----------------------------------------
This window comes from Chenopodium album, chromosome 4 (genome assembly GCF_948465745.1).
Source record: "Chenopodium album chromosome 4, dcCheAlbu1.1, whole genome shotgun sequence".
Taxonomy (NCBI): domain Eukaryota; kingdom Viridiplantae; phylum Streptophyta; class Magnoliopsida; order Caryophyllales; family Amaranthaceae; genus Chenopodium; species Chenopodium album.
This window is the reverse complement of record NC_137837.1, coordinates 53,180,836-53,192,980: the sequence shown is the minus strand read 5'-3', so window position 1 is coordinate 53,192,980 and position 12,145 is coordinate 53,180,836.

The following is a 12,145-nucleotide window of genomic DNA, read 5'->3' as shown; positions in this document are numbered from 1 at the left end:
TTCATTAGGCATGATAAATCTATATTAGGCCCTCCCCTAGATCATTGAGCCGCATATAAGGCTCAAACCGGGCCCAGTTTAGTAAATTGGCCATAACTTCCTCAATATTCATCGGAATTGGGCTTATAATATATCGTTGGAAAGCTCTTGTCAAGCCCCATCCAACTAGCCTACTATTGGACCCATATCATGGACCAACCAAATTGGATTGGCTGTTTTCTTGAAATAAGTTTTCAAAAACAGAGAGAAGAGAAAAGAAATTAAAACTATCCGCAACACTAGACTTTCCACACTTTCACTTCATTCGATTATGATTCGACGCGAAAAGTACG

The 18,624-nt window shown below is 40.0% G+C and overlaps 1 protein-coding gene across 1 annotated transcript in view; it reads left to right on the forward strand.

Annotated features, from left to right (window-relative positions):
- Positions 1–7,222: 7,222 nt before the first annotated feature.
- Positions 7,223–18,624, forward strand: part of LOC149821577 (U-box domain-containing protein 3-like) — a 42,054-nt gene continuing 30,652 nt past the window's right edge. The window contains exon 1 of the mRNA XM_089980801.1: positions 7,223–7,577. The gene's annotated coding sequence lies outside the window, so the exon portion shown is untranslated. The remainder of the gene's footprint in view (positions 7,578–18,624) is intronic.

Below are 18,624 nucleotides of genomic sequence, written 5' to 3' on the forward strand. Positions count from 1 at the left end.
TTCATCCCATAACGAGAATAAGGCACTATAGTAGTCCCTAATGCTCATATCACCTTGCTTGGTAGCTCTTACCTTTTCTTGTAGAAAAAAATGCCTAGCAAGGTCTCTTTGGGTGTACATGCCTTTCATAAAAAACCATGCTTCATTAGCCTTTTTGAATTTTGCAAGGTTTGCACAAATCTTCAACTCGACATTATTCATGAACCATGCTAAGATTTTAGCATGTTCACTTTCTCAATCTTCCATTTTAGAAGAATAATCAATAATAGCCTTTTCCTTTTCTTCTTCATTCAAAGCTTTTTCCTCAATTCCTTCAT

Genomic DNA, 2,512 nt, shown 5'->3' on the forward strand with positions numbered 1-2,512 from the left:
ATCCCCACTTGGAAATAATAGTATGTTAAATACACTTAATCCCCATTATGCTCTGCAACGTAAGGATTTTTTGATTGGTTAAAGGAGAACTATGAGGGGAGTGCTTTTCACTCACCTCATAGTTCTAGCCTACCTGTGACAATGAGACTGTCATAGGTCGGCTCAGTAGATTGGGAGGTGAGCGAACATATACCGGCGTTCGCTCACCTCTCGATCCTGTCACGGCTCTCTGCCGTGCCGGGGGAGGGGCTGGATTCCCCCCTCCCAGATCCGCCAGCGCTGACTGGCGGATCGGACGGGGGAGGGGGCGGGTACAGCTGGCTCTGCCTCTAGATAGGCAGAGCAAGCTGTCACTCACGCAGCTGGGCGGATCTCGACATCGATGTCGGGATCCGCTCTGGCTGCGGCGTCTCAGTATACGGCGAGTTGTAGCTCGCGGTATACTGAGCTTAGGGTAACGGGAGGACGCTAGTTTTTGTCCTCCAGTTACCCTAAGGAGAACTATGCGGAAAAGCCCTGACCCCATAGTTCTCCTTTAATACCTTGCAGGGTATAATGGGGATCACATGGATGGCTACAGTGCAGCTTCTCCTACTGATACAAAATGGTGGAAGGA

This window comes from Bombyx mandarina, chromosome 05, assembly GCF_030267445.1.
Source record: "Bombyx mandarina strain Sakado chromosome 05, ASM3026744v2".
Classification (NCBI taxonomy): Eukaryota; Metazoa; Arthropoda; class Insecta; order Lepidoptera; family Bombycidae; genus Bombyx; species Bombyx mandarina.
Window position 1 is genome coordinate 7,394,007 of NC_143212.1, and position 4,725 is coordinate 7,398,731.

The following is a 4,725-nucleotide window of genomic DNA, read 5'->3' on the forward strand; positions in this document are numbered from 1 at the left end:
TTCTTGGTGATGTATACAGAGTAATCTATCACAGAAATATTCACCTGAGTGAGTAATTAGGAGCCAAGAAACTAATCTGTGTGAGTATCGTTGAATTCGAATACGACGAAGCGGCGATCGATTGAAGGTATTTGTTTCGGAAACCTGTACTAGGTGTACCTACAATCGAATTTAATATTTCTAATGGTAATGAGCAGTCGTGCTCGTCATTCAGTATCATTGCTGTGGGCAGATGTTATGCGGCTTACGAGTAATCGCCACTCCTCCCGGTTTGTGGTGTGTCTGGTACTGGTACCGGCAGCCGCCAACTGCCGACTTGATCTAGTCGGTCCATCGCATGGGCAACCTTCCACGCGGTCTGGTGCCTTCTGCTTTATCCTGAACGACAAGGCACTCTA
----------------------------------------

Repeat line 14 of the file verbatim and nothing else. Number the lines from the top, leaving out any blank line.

ATCCCCACTTGGAAATAATAGTATGTTAAATACACTTAATCCCCATTATGCTCTGCAACGTAAGGATTTTTTGATTGGTTAAAGGAGAACTATGAGGGGAGTGCTTTTCACTCACCTCATAGTTCTAGCCTACCTGTGACAATGAGACTGTCATAGGTCGGCTCAGTAGATTGGGAGGTGAGCGAACATATACCGGCGTTCGCTCACCTCTCGATCCTGTCACGGCTCTCTGCCGTGCCGGGGGAGGGGCTGGATTCCCCCCTCCCAGATCCGCCAGCGCTGACTGGCGGATCGGACGGGGGAGGGGGCGGGTACAGCTGGCTCTGCCTCTAGATAGGCAGAGCAAGCTGTCACTCACGCAGCTGGGCGGATCTCGACATCGATGTCGGGATCCGCTCTGGCTGCGGCGTCTCAGTATACGGCGAGTTGTAGCTCGCGGTATACTGAGCTTAGGGTAACGGGAGGACGCTAGTTTTTGTCCTCCAGTTACCCTAAGGAGAACTATGCGGAAAAGCCCTGACCCCATAGTTCTCCTTTAATACCTTGCAGGGTATAATGGGGATCACATGGATGGCTACAGTGCAGCTTCTCCTACTGATACAAAATGGTGGAAGGA